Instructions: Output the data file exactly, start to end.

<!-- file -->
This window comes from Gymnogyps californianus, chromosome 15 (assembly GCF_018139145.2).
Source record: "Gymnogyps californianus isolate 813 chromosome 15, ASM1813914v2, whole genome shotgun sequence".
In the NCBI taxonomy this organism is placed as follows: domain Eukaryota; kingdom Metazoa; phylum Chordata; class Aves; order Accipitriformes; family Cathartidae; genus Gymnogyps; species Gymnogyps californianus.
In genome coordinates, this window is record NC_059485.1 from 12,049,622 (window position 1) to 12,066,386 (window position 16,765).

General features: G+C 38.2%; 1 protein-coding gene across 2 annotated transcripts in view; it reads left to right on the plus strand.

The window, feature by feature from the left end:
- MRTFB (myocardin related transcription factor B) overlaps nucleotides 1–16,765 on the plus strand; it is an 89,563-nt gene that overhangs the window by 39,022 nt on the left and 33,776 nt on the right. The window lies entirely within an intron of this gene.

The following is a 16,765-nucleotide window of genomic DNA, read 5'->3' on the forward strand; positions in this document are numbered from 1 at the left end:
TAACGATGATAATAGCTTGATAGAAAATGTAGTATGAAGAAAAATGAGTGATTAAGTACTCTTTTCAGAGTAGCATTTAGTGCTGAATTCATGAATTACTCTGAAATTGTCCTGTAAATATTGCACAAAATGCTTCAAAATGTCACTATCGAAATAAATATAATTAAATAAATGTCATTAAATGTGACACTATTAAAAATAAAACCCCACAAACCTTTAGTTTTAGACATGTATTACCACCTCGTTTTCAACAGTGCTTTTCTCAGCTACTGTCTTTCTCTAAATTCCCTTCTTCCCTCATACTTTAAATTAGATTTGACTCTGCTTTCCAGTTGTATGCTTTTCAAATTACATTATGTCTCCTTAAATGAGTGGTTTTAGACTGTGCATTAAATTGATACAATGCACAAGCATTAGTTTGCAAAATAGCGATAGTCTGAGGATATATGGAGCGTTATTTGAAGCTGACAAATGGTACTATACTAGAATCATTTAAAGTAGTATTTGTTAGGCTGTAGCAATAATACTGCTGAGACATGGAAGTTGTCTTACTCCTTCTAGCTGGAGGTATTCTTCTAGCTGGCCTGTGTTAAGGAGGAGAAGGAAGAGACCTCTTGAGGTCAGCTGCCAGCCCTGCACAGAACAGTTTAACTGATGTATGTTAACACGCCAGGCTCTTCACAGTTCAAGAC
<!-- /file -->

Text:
This window comes from Gymnogyps californianus, chromosome 15 (assembly GCF_018139145.2).
Source record: "Gymnogyps californianus isolate 813 chromosome 15, ASM1813914v2, whole genome shotgun sequence".
In the NCBI taxonomy this organism is placed as follows: domain Eukaryota; kingdom Metazoa; phylum Chordata; class Aves; order Accipitriformes; family Cathartidae; genus Gymnogyps; species Gymnogyps californianus.
In genome coordinates, this window is record NC_059485.1 from 12,049,622 (window position 1) to 12,066,386 (window position 16,765).

General features: G+C 38.2%; 1 protein-coding gene across 2 annotated transcripts in view; it reads left to right on the plus strand.

The window, feature by feature from the left end:
- MRTFB (myocardin related transcription factor B) overlaps nucleotides 1–16,765 on the plus strand; it is an 89,563-nt gene that overhangs the window by 39,022 nt on the left and 33,776 nt on the right. The window lies entirely within an intron of this gene.

The following is a 16,765-nucleotide window of genomic DNA, read 5'->3' on the forward strand; positions in this document are numbered from 1 at the left end:
TAACGATGATAATAGCTTGATAGAAAATGTAGTATGAAGAAAAATGAGTGATTAAGTACTCTTTTCAGAGTAGCATTTAGTGCTGAATTCATGAATTACTCTGAAATTGTCCTGTAAATATTGCACAAAATGCTTCAAAATGTCACTATCGAAATAAATATAATTAAATAAATGTCATTAAATGTGACACTATTAAAAATAAAACCCCACAAACCTTTAGTTTTAGACATGTATTACCACCTCGTTTTCAACAGTGCTTTTCTCAGCTACTGTCTTTCTCTAAATTCCCTTCTTCCCTCATACTTTAAATTAGATTTGACTCTGCTTTCCAGTTGTATGCTTTTCAAATTACATTATGTCTCCTTAAATGAGTGGTTTTAGACTGTGCATTAAATTGATACAATGCACAAGCATTAGTTTGCAAAATAGCGATAGTCTGAGGATATATGGAGCGTTATTTGAAGCTGACAAATGGTACTATACTAGAATCATTTAAAGTAGTATTTGTTAGGCTGTAGCAATAATACTGCTGAGACATGGAAGTTGTCTTACTCCTTCTAGCTGGAGGTATTCTTCTAGCTGGCCTGTGTTAAGGAGGAGAAGGAAGAGACCTCTTGAGGTCAGCTGCCAGCCCTGCACAGAACAGTTTAACTGATGTATGTTAACACGCCAGGCTCTTCACAGTTCAAGAC